They say it is important to vote. That every vote counts. That you can’t complain about government unless you exercise your right to choose it. But with conspiracies and scandals circling around the 2016 presidential election many have begun to question how much one vote really counts. Well for anyone who questions the difference that one vote can make, all one need do is take a look at the state of Virginia.
Last week Virginias were rocked with not one, not two, but three different political scandals. It began with Governor Ralph Northam being accused of racial insensitivity for having a picture of two men in his medical school yearbook. These two individuals were allegedly attending a costume party where one was dressed as a Ku Klux Clan member and the other was dressed in blackface. While Northam initially admitted that one of the two men was him, he later back tracked and said the picture had been linked to him in error by the yearbook staff. He had been confused because at a different party he dressed up like the late singer Michael Jackson and donned blackface for that event.
About two days later, the Lieutenant Governor for the State, Justin Fairfax, weathered his own political storm when he was accused of sexually assaulting a woman in 2004 in a hotel at the Democratic Convention in 2004. A second woman came forward a few days after that claiming a similar incident in 2000 while her and Fairfax were students at Duke University. It is believed that on Monday, Democratic lawmakers in the state will move to begin impeachment of Fairfax. However, the Lieutenant Governor still claims his innocence and asks for patience while an independent investigation by the FBI occur.
The final nail in the coffin occurred, when the State’s Attorney General and third in the line to the governorship, Mark Herring, admitted wearing blackface at a Halloween party in the 1980’s when he was in college. At the time a teenager, Herring has taken a different approach than the others and fully admitted the transgression. He has now since asked for forgiveness writing, “That conduct clearly shows that, as a young man, I had a callous and inexcusable lack of awareness and insensitivity to the pain my behavior could inflict on others. It was really a minimization of both people of color, and a minimization of a horrific history I knew well even then…”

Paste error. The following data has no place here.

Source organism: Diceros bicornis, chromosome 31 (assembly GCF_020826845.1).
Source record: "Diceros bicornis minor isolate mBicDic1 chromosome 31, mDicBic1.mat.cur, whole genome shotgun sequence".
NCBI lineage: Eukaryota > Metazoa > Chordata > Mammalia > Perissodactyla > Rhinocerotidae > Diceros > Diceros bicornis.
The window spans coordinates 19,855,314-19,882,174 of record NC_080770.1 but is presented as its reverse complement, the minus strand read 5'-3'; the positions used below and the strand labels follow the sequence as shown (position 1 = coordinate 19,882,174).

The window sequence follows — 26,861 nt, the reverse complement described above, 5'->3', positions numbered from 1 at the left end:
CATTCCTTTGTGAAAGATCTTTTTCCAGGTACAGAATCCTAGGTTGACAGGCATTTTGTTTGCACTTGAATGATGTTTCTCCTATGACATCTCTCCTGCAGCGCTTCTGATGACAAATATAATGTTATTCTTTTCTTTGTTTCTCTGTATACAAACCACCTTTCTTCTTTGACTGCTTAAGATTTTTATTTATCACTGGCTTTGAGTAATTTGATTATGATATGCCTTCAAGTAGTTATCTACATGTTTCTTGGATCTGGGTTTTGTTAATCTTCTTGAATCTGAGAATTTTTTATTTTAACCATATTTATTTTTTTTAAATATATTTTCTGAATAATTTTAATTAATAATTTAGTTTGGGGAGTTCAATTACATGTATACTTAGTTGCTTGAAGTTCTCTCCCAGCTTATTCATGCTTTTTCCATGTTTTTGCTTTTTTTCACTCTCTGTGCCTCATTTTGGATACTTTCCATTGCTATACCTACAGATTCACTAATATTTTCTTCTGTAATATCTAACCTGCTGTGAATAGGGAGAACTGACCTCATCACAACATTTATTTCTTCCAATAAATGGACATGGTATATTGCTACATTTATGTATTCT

If all three men resigned or were forced to leave, forth in line for the governorship is Speaker of the State House Kirk Cox. A Republican, Cox has remained mostly silent through the turmoil. Perhaps his silence is strategic or perhaps it is simply a desire not to step into a political mine field. Whatever the case, voters in Virginia may be disappointed if Cox becomes Governor. The reason for this disappointment focuses on how Cox came to office. In 2017, Virginia held elections for state offices. Going into these races, the makeup of the house of delegates was 66-34 in favor of Republicans. At the end of the elections, Cox’s party eked out a majority by one delegate (51-49). This is because a tie vote occurred in one district where Republican David Yancey was chosen by lottery after his name was pulled from a “decorative, blue bowl” by the election committee. If not for the fates being in the Republicans’ favor, the house would have been a tie and the speaker most likely a Democrat.
So as Virginias wait this week to see who if any of their three duly elected officers resigns, they have to be asking themselves, if only one more person had voted in the Yancey race the Governorship could remain Democrat. But no matter what your party affiliation, next time someone tells you your vote doesn’t matter, think again.
Last week the US House of Representatives proposed legislation to increase voter turnout by making election day a holiday. According to a poll taken in November 2018, a majority of Americans agree in the proposal. Proponents of making Election Day a holiday say it would give voters more access to the polls by providing them more time to vote. Opponents argue shutting down businesses could have a negative impact on revenue, and would only affect a minority of workers. Whatever your take on this potential policy change in how we view election day, contact your representative and let them know how you feel. Remember every vote counts!
-By Marc Consalo, Director of the Center for Law and Policy